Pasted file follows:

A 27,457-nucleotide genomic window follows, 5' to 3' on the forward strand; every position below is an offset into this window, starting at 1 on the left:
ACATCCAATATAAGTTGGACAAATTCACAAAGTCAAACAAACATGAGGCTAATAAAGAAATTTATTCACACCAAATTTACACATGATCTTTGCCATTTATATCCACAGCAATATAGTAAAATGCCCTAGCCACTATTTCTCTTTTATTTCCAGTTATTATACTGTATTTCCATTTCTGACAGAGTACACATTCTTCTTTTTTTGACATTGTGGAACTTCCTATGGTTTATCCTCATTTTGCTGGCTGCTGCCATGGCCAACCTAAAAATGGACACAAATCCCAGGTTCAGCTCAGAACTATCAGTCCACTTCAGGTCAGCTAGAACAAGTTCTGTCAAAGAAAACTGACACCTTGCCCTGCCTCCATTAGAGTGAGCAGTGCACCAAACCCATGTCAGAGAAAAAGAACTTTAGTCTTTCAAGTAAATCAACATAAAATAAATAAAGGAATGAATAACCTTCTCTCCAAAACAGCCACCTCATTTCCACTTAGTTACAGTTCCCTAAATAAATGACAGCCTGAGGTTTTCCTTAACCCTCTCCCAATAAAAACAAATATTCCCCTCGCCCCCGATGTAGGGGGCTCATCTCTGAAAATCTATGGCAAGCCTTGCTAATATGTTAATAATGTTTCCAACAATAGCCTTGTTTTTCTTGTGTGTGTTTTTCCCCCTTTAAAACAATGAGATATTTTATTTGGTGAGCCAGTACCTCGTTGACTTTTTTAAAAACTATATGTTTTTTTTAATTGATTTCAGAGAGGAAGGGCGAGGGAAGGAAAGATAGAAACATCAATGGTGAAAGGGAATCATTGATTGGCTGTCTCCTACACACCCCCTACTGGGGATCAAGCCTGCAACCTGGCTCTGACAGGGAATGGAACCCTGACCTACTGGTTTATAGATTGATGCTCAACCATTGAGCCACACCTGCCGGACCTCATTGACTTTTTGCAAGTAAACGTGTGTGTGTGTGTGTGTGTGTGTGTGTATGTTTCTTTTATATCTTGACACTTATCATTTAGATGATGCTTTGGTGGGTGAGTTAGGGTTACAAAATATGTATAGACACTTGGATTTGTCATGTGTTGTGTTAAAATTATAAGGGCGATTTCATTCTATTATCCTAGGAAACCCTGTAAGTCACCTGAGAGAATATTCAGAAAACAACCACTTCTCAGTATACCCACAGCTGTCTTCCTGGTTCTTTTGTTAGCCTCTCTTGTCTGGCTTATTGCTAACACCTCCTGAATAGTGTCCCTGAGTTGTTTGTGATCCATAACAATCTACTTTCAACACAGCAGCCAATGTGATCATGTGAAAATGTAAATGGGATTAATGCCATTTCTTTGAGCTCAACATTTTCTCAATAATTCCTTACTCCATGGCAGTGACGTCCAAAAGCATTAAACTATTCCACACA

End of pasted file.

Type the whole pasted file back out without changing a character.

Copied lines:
A 27,457-nucleotide genomic window follows, 5' to 3' on the forward strand; every position below is an offset into this window, starting at 1 on the left:
ACATCCAATATAAGTTGGACAAATTCACAAAGTCAAACAAACATGAGGCTAATAAAGAAATTTATTCACACCAAATTTACACATGATCTTTGCCATTTATATCCACAGCAATATAGTAAAATGCCCTAGCCACTATTTCTCTTTTATTTCCAGTTATTATACTGTATTTCCATTTCTGACAGAGTACACATTCTTCTTTTTTTGACATTGTGGAACTTCCTATGGTTTATCCTCATTTTGCTGGCTGCTGCCATGGCCAACCTAAAAATGGACACAAATCCCAGGTTCAGCTCAGAACTATCAGTCCACTTCAGGTCAGCTAGAACAAGTTCTGTCAAAGAAAACTGACACCTTGCCCTGCCTCCATTAGAGTGAGCAGTGCACCAAACCCATGTCAGAGAAAAAGAACTTTAGTCTTTCAAGTAAATCAACATAAAATAAATAAAGGAATGAATAACCTTCTCTCCAAAACAGCCACCTCATTTCCACTTAGTTACAGTTCCCTAAATAAATGACAGCCTGAGGTTTTCCTTAACCCTCTCCCAATAAAAACAAATATTCCCCTCGCCCCCGATGTAGGGGGCTCATCTCTGAAAATCTATGGCAAGCCTTGCTAATATGTTAATAATGTTTCCAACAATAGCCTTGTTTTTCTTGTGTGTGTTTTTCCCCCTTTAAAACAATGAGATATTTTATTTGGTGAGCCAGTACCTCGTTGACTTTTTTAAAAACTATATGTTTTTTTTAATTGATTTCAGAGAGGAAGGGCGAGGGAAGGAAAGATAGAAACATCAATGGTGAAAGGGAATCATTGATTGGCTGTCTCCTACACACCCCCTACTGGGGATCAAGCCTGCAACCTGGCTCTGACAGGGAATGGAACCCTGACCTACTGGTTTATAGATTGATGCTCAACCATTGAGCCACACCTGCCGGACCTCATTGACTTTTTGCAAGTAAACGTGTGTGTGTGTGTGTGTGTGTGTGTGTATGTTTCTTTTATATCTTGACACTTATCATTTAGATGATGCTTTGGTGGGTGAGTTAGGGTTACAAAATATGTATAGACACTTGGATTTGTCATGTGTTGTGTTAAAATTATAAGGGCGATTTCATTCTATTATCCTAGGAAACCCTGTAAGTCACCTGAGAGAATATTCAGAAAACAACCACTTCTCAGTATACCCACAGCTGTCTTCCTGGTTCTTTTGTTAGCCTCTCTTGTCTGGCTTATTGCTAACACCTCCTGAATAGTGTCCCTGAGTTGTTTGTGATCCATAACAATCTACTTTCAACACAGCAGCCAATGTGATCATGTGAAAATGTAAATGGGATTAATGCCATTTCTTTGAGCTCAACATTTTCTCAATAATTCCTTACTCCATGGCAGTGACGTCCAAAAGCATTAAACTATTCCACACA